Shin Bet double agent Masab Yousef, son of Hamas leader Sheikh Hassan Yousef, in his own words.
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His book, Son of Hamas, has just been published.
Imagine for a moment that you are a Palestinian Arab. Your entire life is cast in the shadow of defeat and failure. The Nakhba, the '67 war, the occupation, the first Intifada, the Oslo years, the second Intifada - not a single victory between them. Your culture is under incessant assault by modernity. When your family are not being beaten or gunned down like dogs by a rival clan or the PA, they're being denied building permits by Israel, or forced to wait in line to cross imaginary boundaries over which you have no control. To top it all off, if you are one of the few who manage to emigrate to the West, to the freedom and promise of America's shores, the entire society is conditioned to think of you, your family and your people as terrorists, murderers, barbarians.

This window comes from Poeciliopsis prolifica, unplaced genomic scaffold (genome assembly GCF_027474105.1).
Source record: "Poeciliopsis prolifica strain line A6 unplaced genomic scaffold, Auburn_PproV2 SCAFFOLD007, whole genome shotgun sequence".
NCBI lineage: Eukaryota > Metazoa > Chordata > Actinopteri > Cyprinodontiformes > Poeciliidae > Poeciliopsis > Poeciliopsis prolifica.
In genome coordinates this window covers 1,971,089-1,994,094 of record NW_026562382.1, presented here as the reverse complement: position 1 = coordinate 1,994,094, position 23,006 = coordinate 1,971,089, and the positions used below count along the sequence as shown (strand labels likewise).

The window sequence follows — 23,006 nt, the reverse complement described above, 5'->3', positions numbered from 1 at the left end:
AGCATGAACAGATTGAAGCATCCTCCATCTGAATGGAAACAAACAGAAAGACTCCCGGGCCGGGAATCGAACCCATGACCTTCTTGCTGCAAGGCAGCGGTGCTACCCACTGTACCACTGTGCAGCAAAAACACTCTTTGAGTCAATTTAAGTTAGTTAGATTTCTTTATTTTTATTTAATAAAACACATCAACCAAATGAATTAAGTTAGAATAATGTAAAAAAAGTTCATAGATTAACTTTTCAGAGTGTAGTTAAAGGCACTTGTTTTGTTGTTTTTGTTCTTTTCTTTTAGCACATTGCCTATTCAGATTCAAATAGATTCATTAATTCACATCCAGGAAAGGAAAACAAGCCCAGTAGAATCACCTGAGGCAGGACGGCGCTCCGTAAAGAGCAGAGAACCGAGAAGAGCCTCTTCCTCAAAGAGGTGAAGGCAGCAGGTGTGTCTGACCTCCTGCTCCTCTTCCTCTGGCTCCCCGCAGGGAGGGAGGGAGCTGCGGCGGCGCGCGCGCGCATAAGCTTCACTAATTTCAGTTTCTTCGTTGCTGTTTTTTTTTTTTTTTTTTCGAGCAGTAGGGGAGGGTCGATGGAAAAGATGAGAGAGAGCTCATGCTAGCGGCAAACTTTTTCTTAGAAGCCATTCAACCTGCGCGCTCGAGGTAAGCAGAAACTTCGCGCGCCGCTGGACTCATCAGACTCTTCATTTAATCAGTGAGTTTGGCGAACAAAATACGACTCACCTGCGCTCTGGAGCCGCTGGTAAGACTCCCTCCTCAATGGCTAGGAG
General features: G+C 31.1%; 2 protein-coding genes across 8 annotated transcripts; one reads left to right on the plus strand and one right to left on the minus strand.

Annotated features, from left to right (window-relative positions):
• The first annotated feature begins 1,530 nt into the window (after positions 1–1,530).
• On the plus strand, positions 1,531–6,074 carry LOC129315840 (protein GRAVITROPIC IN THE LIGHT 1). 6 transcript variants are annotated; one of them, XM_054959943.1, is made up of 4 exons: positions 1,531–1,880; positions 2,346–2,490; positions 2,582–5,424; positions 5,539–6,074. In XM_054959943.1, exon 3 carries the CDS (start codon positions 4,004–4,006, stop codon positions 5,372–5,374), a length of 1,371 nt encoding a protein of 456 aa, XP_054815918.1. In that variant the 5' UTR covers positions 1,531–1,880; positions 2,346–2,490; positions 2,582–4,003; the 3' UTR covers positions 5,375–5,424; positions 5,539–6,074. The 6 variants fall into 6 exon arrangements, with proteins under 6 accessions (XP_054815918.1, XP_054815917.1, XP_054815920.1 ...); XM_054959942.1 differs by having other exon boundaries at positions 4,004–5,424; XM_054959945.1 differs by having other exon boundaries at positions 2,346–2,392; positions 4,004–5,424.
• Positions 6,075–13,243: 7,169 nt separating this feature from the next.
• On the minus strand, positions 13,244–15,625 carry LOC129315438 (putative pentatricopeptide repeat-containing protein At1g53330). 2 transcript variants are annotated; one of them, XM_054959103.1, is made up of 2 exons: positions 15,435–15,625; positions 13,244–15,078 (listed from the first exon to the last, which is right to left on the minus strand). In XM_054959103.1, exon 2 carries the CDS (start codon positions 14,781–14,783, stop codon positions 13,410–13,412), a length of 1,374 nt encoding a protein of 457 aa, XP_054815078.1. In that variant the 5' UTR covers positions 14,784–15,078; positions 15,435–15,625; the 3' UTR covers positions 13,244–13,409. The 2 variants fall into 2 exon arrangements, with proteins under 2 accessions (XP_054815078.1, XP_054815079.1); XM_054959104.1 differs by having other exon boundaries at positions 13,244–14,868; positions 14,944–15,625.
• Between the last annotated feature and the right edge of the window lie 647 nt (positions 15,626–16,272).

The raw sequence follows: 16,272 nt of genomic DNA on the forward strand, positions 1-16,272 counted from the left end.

I've been told that American raised Palestinian Arabs disproportionately enter the police force and (especially) FBI training academies - to which they are aggressively recruited for language skills. I have no way to verify this; it comes from anecdotal discussions with people who have a good grasp of Palestinian Arab communities in the Midwest. The reason for this eagerness among young Palestinian men to join America's security services is simple - they want to finally be on the winning side, to be the heroes of Hollywood fame, and not the villains whose bitter end always comes.
Masab Yousef is a true hero, a man who risked his position, his life, to save the lives of countless others. From this video, and the many interviews he has given, and will give in the near future to promote his book, he doesn't seem too shy about his heroism. I don't blame him. Imagine how it must feel to be one of the good guys, for a change? The very narrative he stumbles through in this interview is striking - he attempted to be a Palestinian hero, a mass murderer who avenges his people, but when the terrorist organizations refused to back him, he found another path to stardom, one that ran through Israeli intelligence.
Is there a little Mohammed or Suheiyl watching the news in Nablus or Jenin, picturing themselves as the next Masab Yousef, a savior of life, rather than one who takes it? Probably not, but it's a nice thought.